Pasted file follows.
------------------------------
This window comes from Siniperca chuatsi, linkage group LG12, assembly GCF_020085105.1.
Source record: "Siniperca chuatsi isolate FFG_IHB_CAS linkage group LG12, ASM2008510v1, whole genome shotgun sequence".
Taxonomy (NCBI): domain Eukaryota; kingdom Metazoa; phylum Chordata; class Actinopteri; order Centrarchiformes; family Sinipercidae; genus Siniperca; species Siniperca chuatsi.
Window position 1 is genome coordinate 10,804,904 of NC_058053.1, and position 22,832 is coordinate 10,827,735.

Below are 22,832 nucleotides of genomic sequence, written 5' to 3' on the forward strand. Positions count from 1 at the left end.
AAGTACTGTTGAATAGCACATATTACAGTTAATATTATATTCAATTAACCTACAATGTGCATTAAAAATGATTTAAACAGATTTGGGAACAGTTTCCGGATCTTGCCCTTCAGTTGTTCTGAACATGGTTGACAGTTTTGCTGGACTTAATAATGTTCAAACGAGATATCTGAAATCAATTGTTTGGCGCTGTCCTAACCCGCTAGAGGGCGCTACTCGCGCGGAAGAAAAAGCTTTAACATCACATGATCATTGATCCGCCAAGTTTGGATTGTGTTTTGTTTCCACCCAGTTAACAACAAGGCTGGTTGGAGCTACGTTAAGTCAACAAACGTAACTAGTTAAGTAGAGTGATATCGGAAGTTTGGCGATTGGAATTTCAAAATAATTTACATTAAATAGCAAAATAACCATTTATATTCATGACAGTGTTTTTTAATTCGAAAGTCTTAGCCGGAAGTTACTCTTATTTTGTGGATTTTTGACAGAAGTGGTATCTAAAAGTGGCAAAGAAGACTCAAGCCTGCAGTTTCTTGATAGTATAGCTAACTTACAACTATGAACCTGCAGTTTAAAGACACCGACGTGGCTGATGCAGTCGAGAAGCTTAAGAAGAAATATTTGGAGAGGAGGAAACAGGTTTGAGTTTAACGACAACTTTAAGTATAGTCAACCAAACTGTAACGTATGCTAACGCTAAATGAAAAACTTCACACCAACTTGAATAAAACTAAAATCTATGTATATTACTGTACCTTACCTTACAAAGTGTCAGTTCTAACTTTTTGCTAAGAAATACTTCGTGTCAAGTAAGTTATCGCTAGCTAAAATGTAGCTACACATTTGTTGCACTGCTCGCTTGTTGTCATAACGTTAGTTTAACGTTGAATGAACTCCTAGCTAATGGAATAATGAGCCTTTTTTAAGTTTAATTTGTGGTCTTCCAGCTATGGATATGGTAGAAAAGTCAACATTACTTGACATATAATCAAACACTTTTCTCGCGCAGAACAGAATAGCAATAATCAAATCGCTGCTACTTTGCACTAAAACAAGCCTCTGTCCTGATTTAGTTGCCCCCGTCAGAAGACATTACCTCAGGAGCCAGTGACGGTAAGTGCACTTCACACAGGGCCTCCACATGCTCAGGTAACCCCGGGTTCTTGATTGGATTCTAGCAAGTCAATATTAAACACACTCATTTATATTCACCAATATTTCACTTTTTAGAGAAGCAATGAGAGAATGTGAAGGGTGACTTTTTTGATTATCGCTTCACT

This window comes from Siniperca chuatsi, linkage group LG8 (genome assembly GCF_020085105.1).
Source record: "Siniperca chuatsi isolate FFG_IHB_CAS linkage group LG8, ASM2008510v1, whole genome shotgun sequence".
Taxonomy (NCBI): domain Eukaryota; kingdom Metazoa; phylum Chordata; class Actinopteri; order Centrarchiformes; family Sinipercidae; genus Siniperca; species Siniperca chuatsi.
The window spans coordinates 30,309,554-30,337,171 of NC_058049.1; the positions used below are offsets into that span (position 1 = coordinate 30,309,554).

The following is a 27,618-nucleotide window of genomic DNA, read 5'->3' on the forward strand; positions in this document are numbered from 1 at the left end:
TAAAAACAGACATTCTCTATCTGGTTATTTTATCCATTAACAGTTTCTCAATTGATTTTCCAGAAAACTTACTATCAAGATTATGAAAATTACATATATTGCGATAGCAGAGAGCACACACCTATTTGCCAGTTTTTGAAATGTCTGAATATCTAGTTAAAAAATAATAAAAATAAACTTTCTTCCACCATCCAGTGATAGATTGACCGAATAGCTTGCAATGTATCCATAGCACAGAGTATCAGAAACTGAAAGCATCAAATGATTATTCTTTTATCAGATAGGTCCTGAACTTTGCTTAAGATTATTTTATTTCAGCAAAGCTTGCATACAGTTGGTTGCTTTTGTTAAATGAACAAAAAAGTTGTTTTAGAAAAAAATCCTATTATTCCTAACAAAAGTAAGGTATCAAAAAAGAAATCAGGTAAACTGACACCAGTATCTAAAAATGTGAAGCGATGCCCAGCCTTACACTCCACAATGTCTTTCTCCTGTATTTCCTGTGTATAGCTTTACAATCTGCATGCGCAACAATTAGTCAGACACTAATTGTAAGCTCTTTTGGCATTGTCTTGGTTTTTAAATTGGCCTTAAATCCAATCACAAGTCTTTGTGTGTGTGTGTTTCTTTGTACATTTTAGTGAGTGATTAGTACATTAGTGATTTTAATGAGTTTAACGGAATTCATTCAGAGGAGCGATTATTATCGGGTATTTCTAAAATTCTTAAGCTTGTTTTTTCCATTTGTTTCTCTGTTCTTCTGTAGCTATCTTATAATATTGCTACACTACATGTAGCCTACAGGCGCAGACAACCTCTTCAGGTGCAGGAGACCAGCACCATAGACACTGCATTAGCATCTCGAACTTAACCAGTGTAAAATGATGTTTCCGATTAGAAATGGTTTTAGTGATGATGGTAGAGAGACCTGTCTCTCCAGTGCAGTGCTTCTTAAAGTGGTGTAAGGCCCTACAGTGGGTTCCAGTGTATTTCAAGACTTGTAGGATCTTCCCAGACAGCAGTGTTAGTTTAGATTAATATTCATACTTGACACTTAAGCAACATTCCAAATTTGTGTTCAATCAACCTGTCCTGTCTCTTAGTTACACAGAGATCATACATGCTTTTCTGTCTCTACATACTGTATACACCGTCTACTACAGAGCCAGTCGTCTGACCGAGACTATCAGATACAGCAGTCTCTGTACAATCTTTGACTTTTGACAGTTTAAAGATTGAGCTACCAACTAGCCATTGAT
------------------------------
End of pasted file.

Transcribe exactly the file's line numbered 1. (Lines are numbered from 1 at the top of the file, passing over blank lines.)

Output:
This window comes from Siniperca chuatsi, linkage group LG12, assembly GCF_020085105.1.